I remember reading a small article in The Psychotherapy Networker by a PsyD in San Francisco. He had done some recent research and found that for Marriage Family Therapists, what informed their practice most was their experience in life, more than published research. The author of the study felt that this was not as therapeutic, and that the practice of therapy should be informed primarily by research. It seemed like a divisive, an all-or-nothing kind of approach. I know I care about my clients, I know that’s therapeutic, and I know that isn’t just because of the research I’ve read.
Then, I was introduced to the work of Dr. Brene’ Brown. She’s a researcher who studies vulnerability, connection and shame, but many of the stories she uses to translate and share her research come from her own life.
What that research has shown is that what keeps us from deeply connecting with one another is the felt sense that we are not good enough, or worthy of love, plus all the strategies we use to keep people from figuring that out, like blame and withdraw and people-pleasing. Another word for this felt sense of unworthiness is shame. Brene’ Brown has set about helping people to build resiliency to shame, so they can continually move toward real connection with others.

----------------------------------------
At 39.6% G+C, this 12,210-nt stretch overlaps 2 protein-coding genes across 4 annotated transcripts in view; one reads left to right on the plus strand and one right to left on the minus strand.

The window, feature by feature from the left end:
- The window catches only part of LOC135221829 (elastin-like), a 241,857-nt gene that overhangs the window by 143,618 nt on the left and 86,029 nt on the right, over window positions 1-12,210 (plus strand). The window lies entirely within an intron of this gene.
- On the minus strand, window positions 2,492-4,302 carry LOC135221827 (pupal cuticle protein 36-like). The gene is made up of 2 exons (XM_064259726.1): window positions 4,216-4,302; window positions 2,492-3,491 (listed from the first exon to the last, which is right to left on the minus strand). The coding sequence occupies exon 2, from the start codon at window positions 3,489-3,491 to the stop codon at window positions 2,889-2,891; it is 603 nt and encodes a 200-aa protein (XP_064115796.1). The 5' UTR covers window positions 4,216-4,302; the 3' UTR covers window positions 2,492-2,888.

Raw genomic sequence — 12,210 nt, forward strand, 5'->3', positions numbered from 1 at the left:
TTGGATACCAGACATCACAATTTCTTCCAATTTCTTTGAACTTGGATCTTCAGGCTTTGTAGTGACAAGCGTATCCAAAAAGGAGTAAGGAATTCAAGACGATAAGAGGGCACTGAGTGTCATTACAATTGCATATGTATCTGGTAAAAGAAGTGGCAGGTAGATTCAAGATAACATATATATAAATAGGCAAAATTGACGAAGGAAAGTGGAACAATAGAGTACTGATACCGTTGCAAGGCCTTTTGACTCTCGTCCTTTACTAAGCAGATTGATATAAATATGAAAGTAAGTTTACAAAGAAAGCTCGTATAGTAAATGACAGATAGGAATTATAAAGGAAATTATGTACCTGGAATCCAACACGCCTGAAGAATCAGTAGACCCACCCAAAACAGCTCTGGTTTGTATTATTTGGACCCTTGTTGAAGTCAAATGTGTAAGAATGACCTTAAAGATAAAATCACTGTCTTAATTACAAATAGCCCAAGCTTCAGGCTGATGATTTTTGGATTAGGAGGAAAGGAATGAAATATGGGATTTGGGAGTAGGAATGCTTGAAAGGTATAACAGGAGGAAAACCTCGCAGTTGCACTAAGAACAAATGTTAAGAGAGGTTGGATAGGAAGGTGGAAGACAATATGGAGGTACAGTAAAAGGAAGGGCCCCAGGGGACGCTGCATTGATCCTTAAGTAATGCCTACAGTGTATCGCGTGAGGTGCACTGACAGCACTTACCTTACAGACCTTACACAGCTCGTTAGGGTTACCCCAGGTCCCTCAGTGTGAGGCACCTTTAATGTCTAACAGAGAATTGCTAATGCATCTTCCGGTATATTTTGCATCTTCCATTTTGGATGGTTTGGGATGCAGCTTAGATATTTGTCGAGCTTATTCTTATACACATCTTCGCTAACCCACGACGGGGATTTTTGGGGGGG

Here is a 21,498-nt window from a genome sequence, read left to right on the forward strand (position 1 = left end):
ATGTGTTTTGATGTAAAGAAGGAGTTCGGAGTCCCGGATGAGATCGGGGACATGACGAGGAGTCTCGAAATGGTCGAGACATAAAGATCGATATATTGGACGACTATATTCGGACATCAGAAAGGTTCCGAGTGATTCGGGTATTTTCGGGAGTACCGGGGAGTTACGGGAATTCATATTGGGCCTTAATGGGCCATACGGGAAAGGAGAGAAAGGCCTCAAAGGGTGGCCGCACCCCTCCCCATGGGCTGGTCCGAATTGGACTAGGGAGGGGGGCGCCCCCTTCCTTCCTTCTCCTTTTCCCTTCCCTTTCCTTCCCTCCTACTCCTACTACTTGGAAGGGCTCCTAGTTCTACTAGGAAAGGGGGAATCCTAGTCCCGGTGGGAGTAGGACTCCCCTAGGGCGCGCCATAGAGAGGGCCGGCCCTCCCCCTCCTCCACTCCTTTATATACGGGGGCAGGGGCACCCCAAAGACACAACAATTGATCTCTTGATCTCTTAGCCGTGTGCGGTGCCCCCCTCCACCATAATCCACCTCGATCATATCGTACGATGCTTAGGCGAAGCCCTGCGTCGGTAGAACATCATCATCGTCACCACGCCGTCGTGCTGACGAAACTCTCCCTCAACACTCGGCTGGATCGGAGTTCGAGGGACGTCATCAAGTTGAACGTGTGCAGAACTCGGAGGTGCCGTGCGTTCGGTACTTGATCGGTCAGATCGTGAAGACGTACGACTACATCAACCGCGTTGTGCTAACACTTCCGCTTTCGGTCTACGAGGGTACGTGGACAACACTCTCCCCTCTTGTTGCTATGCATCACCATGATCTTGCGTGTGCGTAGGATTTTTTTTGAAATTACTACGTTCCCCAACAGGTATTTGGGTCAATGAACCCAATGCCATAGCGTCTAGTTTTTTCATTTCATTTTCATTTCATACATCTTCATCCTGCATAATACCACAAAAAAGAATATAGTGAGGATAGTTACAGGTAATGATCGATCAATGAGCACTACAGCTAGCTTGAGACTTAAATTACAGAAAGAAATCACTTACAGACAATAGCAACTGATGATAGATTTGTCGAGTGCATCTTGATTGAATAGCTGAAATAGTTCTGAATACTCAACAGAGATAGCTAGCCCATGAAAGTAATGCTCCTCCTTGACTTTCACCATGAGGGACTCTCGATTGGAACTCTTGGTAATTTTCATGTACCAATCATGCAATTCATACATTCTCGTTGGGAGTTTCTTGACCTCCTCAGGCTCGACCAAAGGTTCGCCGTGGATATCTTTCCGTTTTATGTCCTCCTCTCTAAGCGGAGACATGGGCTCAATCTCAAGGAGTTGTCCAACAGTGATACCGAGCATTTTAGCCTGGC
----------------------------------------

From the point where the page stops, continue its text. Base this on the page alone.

How does she do this? With empathy. She talks about her own experience with shame. “I called both my husband, Steve, and my good friend Karen,” she remembers in a 2012 talk. “They gave me what I needed the most: empathy, the best reminder that we’re not alone. Rather than judgment (which exacerbates shame), empathy conveys a simple acknowledgment, “You’re not alone, I’ve been there.” Empathy is connection; it’s a ladder out of the shame hole.”
Empathy is a key component to connecting with others, and helping people move through shame. It requires taking the other perspective, in a nonjudgmental way, and recognizing the part of ourselves that has felt a bit of what people are going through. It requires us to call on the research, but also on our own experiences, our own relationships. People want to know that we are here with them, that we get what they are saying and feeling, not just staring at them, observing, and saying wise things.
To me this sounds like the real-deal way to walk through your life with others, and the real-deal therapy. So, I am going to San Antonio this week to study with Brene’ Brown. I know I’m going to hear all about her research, but I’m also going to hear about her husband Steve, daughter Ella, and her friends Karen and Dawn. And I’m sure I will also hear a lot about me, and my husband, and you too. Because of empathy, there is a good part of the human experience we all share, and we can all feel connected by.